The Blue One is the debut recording by the well–schooled United Women’s Orchestra, a forward–leaning all–female ensemble from Cologne, Germany. Co–leaders Christina Fuchs (three) and Hazel Leach (four) composed and arranged all of the songs, and they shadow closely the groundbreaking endeavors of such respected contemporaries as Carla Bley and Maria Schneider. All of the musicians save Leach and guest vocalist Christine Duncan are from Germany; Leach came to the UWO from Arnhem in the Netherlands, while Duncan hails from Vancouver, Canada. I don’t know (nor do I care) where or how these women learned their craft, but they are, both individually and collectively, exemplary musicians, even though the music itself isn’t always what I would choose to hear. I don’t mean to step on anyone’s toes or bruise any feelings, but Leach’s compositions are, to me, the more agreeable and persuasive. While her songs embody substantial depth, she sacrifices neither fundamental lyricism nor rhythmic integrity on its behalf. I found her slow–burning “Torch Song” and well–paved “Siringo Road” especially charming and accessible. Fuchs, an admirable composer in her own right, leans more toward opaque tone–poems (“Serenade for Leonie,” “Netsuke”) that definitely command one’s undivided attention. A striking quality of the session as a whole is that although there are a number of respectable solos, they are invariably subordinate to the designs of the ensemble, which I suspect is how it was planned to be. Guest vocalist Duncan is heard on “Serenade for Leonie” and “Netsuke,” Leigh–Brown on “Self Portrait.” Alto saxophonist Eberhard is present on “Self Portrait” and “Siringo Road,” drummer Bigge on “Lydisch Blau,” Torch Song” and “Tiebreak,” but neither one is accorded any solo space, reinforcing one’s notion that the ensemble is predominant. For the nineteen–member UWO (and its four guests), a smooth, thought–provoking and generally rewarding maiden voyage.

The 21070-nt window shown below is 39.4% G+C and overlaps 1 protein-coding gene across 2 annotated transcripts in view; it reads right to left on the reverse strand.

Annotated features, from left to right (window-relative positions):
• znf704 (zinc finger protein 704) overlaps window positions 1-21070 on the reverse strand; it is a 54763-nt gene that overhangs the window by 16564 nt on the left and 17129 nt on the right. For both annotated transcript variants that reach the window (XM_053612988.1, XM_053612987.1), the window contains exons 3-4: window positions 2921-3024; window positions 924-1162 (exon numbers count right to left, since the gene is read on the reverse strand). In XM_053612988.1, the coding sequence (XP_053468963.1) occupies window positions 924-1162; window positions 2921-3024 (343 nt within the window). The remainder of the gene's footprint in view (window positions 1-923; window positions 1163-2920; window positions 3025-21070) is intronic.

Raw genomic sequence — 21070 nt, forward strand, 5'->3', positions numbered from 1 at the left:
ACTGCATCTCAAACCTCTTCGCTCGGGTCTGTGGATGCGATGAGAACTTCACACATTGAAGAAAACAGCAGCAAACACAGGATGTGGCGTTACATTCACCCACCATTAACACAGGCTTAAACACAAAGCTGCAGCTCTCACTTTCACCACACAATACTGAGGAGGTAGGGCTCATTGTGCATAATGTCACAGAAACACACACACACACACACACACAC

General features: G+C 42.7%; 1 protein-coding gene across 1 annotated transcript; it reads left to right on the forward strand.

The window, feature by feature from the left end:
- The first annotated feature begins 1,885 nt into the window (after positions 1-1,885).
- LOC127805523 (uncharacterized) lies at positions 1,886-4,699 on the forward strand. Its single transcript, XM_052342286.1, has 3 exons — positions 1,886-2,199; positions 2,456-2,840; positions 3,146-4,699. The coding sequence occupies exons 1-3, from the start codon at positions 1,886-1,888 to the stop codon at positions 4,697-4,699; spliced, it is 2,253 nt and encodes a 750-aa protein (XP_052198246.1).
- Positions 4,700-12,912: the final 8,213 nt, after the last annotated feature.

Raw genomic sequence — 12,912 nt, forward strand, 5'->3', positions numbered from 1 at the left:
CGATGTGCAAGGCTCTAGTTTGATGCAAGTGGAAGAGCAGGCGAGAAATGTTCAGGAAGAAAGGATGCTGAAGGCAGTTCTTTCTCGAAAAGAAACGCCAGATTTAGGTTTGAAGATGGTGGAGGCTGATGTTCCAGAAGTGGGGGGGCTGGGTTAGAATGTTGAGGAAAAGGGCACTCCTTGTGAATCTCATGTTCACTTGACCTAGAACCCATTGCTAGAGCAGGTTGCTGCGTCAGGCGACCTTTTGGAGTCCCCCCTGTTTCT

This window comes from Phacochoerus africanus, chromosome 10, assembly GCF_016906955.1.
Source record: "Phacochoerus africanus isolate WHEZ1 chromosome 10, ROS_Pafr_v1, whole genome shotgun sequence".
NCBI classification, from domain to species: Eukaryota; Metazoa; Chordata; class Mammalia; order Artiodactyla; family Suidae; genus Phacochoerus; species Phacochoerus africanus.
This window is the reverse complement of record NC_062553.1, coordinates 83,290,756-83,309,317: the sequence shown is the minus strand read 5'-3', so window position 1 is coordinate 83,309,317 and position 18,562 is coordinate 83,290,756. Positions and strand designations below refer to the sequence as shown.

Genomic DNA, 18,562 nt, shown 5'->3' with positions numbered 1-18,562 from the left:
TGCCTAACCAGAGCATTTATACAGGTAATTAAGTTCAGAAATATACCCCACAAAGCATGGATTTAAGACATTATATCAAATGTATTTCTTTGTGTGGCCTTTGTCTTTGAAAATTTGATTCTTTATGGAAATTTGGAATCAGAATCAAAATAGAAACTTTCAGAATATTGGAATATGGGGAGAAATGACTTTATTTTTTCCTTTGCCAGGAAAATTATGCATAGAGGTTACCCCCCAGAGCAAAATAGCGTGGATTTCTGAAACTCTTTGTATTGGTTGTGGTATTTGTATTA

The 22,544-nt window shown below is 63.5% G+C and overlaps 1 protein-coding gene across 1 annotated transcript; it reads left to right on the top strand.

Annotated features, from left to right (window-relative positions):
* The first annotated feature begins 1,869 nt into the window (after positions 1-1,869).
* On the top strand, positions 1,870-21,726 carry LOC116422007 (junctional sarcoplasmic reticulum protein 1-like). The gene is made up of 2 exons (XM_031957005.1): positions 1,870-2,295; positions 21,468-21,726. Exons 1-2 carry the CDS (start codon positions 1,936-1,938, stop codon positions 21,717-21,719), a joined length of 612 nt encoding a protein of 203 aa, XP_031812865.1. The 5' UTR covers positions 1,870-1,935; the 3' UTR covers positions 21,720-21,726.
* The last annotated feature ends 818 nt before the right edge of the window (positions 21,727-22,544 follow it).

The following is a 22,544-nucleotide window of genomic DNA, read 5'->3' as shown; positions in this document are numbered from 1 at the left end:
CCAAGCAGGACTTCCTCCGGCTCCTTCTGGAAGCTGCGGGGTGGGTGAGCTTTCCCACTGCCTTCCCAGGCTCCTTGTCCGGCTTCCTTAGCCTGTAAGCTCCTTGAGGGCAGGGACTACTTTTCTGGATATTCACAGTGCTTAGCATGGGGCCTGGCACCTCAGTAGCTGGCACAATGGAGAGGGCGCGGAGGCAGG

I love jazz because it is both challenging and exhilarating, and the endeavor of improvisation is the highest form of art.
I met so many great musicians--including my two earliest heroes, Maynard Ferguson and Dizzy Gillespie--by attending concerts
and being willing to treat them with the respect they deserve.
The best show I ever attended was the Pat Metheny/Ornette Coleman Song X concert at Cornell University.
The first jazz record I bought was an RCA compilation by Dizzy Gillespie.
My advice to new listeners is to not be afraid to listen to something because you're not familiar with the artists or the band or
the genre or anything - this is music that is best experienced through discovery.